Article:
Bless Up

Interact Club hosted a ‘Blessing Bag’ drive, collecting toiletries to donate.


Photo courtesy of RUHS Interact

The Interact Club hosted a ‘Blessing Bag’ drive to collect toiletries and essential care supplies for the homeless and victims of domestic violence.  On Feb. 11, from 10 a.m. to 2 p.m., volunteers from the club stood outside the Redondo Beach Rite Aid on Aviation Boulevard, encouraging shoppers to buy supplies and donate. 

According to Club Advisor and event supervisor Anita Stoddara, the items the club accumulated ranged from shampoos, conditioners, toothbrushes, toothpaste, combs, lotion, socks, deodorants, washcloths, chapsticks, hairbands and feminine hygiene products. 

Senior Emilia Almer, one of seven volunteers who participated in the drive, said the members would approach buyers entering RiteAid to inform them about the club’s event.

We gave them a flier, and generally people were willing to listen to us,” Almer said. “They were like, ‘Okay, sure.’ They looked at the flier, took it, went in, and I’m telling you, like 90 percent of the people that walked out had something to give us. It was super nice.”

Although the items that were donated will be donated to affected adults, Stoddara says in the future, Interact Club has plans to help out kids, as well. Regardless, she had high hopes for the event, saying that her goal was to create 100 blessing bags to give to 100 different people.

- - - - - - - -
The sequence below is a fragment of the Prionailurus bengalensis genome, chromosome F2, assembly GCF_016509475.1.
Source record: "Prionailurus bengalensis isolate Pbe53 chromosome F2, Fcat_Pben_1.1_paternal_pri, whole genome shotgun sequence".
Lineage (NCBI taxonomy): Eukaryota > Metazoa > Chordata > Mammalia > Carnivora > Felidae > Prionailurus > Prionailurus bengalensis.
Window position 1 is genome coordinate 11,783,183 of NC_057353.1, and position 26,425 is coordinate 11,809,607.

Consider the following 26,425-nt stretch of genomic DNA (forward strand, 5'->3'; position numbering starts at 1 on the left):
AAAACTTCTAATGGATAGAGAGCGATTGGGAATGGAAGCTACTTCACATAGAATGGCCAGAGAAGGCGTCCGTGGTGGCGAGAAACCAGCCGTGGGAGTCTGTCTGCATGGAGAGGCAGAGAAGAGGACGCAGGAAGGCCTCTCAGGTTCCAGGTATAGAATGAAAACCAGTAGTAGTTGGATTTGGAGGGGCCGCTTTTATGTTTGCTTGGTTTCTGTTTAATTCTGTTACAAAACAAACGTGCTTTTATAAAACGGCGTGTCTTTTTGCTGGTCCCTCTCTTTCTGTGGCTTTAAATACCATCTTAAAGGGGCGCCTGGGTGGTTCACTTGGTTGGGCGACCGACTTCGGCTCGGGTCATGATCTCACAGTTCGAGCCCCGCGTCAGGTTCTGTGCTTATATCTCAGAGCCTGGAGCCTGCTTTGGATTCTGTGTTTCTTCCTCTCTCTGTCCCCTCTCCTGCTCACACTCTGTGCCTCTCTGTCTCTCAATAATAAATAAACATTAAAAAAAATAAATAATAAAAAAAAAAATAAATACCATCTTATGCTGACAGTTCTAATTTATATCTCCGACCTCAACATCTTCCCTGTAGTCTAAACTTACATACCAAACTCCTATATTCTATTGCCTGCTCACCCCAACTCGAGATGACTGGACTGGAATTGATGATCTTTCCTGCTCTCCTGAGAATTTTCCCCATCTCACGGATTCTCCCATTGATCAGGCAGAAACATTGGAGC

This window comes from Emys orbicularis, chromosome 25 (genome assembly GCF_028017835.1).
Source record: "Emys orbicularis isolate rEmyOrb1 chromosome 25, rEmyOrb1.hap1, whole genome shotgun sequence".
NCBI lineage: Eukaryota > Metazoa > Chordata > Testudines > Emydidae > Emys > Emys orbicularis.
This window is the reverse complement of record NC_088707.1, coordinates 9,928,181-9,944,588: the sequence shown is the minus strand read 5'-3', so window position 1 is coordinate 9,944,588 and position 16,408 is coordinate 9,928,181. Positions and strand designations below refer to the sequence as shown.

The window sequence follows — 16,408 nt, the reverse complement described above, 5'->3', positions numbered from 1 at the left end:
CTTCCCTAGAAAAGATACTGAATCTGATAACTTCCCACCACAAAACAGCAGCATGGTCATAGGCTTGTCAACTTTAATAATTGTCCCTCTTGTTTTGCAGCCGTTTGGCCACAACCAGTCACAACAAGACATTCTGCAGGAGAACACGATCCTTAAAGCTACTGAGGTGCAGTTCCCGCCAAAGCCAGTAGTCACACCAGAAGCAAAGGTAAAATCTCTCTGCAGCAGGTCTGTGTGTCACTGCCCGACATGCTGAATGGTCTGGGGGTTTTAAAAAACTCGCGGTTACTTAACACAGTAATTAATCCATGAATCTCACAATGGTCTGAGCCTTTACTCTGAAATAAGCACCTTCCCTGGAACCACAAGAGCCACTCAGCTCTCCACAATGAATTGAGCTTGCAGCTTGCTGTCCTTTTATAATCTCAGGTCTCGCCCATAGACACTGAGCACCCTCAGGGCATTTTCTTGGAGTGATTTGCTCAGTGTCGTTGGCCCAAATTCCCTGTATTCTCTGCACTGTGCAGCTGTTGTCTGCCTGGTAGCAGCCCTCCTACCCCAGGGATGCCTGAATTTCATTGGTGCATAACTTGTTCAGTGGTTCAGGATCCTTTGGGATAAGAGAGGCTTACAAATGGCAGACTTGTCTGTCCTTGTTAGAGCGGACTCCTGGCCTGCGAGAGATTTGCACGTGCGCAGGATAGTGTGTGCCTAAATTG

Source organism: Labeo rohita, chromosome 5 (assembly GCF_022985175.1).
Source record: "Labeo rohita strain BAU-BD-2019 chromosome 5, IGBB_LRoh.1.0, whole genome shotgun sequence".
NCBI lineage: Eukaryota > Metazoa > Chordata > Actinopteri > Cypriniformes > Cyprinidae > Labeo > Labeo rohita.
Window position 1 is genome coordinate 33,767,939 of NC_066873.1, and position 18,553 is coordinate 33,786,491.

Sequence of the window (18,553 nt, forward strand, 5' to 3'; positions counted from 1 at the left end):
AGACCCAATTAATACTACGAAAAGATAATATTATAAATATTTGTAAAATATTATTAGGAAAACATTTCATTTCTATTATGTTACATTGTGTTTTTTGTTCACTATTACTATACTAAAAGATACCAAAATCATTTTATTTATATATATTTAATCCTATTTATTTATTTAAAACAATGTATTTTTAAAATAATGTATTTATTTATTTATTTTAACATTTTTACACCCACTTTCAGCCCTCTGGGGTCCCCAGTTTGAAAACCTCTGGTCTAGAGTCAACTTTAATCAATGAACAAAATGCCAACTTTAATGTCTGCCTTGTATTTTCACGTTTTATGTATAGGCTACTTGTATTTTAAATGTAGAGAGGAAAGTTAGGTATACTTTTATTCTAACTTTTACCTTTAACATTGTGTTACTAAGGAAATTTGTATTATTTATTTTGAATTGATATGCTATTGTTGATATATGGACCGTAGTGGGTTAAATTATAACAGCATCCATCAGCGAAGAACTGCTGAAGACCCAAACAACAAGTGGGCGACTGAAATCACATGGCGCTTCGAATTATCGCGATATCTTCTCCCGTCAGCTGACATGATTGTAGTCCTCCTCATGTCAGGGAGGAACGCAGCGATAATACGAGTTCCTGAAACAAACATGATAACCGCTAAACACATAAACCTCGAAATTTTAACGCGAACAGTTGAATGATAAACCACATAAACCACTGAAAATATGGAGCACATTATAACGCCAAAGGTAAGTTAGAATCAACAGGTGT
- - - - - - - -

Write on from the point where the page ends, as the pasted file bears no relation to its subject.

“I was ecstatic,” Stoddara said. “It was very heartwarming to see people’s generosity and how excited they were to see the students out there doing this to benefit other individuals.”

Almost 10 million men and women are physically abused by their partners, according to the National Coalition Against Domestic Violence (NCADV). Interact Club is affiliated with Rotary International, a community-based organization, which prioritizes “service above self,” according to Stoddara, and aims to support those in need.

Vice President Kayla Halpin and Stoddara both say the assembled items were packed into ‘Blessing Bags’ and sent off to the Redondo Beach Police Department, which were then distributed to shelters for domestic abuse victims and homeless people. According to Stoddara, at the end of the packaging process, around 70 bags were assembled.

“I was just so joyful to see people wanting to participate, so we import a bit of connectedness with our community because we know that Redondo Beach has a very diverse demographic,” Stoddara said. “It is a good thing that you’re not just giving money to an organization, but you’re actually giving [people] something physical that you know is going to do some good.”